This is how long NATO tanks would last against Russian attack helicopters
Russia has two advanced helicopter gunships in service – the Kamov Ka-50/Ka-52 Hokum, and the Mi-28 Havoc. The obvious question – one thankfully never answered in real life – is how well they’d take out American (or Western) tanks and fighting vehicles?
The two helicopters competed against each other near the end of the Cold War — just as the Soviet Union was teetering but was still desperate to find something to match the tank-killing AH-64 Apache.
The Mi-24 Hind, which had earned a fearsome reputation as a “flying tank” in Afghanistan, was quickly becoming out-classed.
According to GlobalSecurity.org, the Mi-28 has a top speed of about 162 knots, and a range of 130 nautical miles. It is armed with the same 30mm cannon as the BMP-2, and carries about 250 rounds of ammunition. RussianHelicopters.aero notes that the Havoc can carry a wide variety of rockets and missiles.
The Kamov Ka-50 and Ka-52 are two versions of the Hokum attack helicopter. According to GlobalSecurity.org, the Hokum was officially named the winner of the competition with the Havoc in 1995, but in post-Cold War Russia, the production was slow.
Like the Mi-28, it has the same 30mm cannon used on the BMP-2 and can carry rockets and anti-tank missiles.
According to World Air Forces 2016 by FlightGlobal.com, Russia has a grand total of 81 Mi-28s and 74 Ka-50/52s on hand. Another 14 Havocs and 82 Hokums are on order.
That is a total of 251 attack helicopters. This creates a problem for the Russians.
Having so few chopper means that they have two options: To either disperse the Havocs and Hokums, and let them be taken out piecemeal, or to concentrate them, and accept that the presence of Havocs and Hokums will be a big indication of where a Russian attack would take place for NATO intelligence.
So, how well would the Hokum and Havoc do in combat? One big problem is that the Russians will likely not have air superiority, largely due to the fact that many NATO planes are better.
While American and NATO F-22s, F-35s, Rafales, and Typhoons take air superiority from Russian Flankers and Fulcrums, a lot of F-16s and A-10s will be carrying out air support missions. The F-16s will feast on the Russian choppers when they aren’t dropping bombs themselves.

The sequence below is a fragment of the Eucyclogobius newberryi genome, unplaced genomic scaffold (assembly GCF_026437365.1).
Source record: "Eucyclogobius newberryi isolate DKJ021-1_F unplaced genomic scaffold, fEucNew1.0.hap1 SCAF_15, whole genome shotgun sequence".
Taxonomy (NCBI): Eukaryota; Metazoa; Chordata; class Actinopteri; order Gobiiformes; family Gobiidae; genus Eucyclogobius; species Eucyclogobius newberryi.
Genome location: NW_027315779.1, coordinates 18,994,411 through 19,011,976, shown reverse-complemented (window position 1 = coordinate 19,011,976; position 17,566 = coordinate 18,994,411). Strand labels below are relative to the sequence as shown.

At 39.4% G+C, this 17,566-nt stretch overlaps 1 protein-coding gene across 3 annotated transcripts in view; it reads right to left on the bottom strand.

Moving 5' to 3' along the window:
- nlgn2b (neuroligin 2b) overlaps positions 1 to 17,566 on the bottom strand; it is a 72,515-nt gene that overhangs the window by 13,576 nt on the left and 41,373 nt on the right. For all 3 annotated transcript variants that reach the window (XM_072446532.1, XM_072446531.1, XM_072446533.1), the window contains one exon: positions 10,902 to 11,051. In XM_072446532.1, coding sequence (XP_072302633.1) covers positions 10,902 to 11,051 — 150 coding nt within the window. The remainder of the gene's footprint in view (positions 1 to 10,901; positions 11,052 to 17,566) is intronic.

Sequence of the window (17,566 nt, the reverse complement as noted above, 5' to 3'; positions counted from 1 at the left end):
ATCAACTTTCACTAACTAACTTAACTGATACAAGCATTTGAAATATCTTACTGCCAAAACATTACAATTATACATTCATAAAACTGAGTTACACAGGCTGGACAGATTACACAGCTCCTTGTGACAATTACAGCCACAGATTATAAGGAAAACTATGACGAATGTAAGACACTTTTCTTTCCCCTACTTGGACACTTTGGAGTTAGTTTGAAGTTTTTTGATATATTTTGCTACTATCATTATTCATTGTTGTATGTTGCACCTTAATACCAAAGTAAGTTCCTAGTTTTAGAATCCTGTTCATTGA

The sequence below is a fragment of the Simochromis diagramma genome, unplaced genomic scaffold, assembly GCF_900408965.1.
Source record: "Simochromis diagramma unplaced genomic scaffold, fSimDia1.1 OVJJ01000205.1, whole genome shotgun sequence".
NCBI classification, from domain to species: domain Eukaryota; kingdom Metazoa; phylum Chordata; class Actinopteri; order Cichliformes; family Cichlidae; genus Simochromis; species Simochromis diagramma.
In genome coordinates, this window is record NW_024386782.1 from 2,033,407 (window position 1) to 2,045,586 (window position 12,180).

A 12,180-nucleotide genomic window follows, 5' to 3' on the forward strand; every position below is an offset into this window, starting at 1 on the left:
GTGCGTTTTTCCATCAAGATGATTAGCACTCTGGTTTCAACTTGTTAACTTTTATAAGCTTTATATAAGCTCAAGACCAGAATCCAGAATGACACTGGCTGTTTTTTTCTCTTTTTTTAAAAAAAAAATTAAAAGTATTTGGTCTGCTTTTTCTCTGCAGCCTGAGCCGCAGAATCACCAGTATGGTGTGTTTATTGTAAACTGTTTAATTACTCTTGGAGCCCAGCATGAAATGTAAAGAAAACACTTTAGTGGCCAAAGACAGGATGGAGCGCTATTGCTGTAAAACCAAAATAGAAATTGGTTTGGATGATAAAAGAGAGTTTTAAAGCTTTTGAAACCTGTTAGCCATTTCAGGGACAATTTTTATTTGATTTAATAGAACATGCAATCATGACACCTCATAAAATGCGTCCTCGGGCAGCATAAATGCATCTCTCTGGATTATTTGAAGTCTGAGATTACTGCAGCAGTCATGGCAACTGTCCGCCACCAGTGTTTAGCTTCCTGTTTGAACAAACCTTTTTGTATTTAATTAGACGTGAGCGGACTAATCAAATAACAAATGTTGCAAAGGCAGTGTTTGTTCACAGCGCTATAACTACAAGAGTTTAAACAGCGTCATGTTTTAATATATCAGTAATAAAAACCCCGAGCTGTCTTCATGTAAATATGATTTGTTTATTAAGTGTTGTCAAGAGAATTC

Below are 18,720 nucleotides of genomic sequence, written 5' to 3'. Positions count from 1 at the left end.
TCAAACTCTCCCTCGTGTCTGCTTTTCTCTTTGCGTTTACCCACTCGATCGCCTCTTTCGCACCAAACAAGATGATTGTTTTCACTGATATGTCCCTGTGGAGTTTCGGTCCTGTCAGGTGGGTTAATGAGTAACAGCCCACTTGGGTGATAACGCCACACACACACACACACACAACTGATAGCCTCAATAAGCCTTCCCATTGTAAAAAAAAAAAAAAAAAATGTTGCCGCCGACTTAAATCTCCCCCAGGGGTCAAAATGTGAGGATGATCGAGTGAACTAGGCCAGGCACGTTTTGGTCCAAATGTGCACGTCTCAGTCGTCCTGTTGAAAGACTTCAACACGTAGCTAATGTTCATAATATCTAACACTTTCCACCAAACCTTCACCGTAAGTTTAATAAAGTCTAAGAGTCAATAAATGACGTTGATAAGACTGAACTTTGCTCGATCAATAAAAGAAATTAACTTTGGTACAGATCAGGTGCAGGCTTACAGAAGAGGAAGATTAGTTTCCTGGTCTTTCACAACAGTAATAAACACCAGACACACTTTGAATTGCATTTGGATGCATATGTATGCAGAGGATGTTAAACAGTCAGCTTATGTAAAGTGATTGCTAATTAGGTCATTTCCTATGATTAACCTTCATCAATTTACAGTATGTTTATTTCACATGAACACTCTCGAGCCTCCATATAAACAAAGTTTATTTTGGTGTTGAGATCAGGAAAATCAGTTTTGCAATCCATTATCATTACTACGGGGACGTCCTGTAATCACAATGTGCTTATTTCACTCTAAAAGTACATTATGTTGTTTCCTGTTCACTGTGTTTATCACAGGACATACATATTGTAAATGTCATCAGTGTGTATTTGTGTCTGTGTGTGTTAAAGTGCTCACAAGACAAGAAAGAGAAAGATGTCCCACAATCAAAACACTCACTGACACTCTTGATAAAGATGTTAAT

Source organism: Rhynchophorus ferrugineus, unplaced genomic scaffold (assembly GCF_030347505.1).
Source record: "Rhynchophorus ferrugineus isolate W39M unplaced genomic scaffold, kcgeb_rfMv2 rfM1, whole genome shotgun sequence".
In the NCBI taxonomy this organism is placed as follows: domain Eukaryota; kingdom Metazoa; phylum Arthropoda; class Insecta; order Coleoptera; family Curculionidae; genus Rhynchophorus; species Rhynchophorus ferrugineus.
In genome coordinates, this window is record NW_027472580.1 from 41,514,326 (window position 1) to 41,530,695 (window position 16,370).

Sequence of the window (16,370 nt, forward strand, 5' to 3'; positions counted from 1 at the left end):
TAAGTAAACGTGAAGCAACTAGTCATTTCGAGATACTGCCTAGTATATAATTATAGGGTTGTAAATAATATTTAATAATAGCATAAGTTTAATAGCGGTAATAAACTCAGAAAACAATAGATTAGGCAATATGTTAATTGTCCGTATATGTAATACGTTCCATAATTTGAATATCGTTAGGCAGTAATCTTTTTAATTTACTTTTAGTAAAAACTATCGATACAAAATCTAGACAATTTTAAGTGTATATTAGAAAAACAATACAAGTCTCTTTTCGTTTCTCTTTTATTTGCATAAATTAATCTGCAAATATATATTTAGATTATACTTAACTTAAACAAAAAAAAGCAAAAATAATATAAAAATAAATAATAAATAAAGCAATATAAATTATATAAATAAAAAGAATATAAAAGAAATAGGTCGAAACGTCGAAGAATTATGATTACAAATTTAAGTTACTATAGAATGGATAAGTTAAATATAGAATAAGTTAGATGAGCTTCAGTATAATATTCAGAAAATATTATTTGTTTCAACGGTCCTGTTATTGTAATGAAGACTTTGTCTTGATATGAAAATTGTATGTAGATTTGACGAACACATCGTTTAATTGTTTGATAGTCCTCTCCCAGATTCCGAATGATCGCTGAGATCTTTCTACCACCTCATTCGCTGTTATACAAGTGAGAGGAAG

While those that reach the front will kill some Abrams, Leopard, Challenger, or LeClerc tanks, they will likely be wiped out as NATO takes advantage of air superiority.
This is what Iran will do if the US pulls out of the nuke deal
President Trump is threatening to back out of the Iran nuclear deal — in direct opposition of the other five countries involved. Here is what Iran thinks.
5 military movies you should look out for in 2018
These are some of the handful of military-related movies hitting the screens next year that look like they could be worth the price of admission.
Why Hollywood prescribes pot to its veteran characters with PTS
A new Netflix comedy takes a lighthearted look at the growing use of medical marijuana to treat veterans who suffer from post-traumatic stress.
Does this picture show the US covertly moving SEALs into Korea?
The USS Michigan stopped in Busan for a "routine port visit," but pictures of the event suggest a more clandestine purpose that may involve US Navy SEALs.
How ISIS became a 'pathetic and a lost cause' after the fall of Raqqa
Special presidential envoy for the Global Coalition to Defeat ISIS, Brett McGurk tweeted photos of a mass ISIS surrender.
Here is how the MLRS became a 44-mile sniper
These 10 letters kids sent to deployed troops will make you smile
This robotic Kobra bites IEDs and can move an NFL lineman
The life-saving bite of this Kobra isn't its only impressive feature.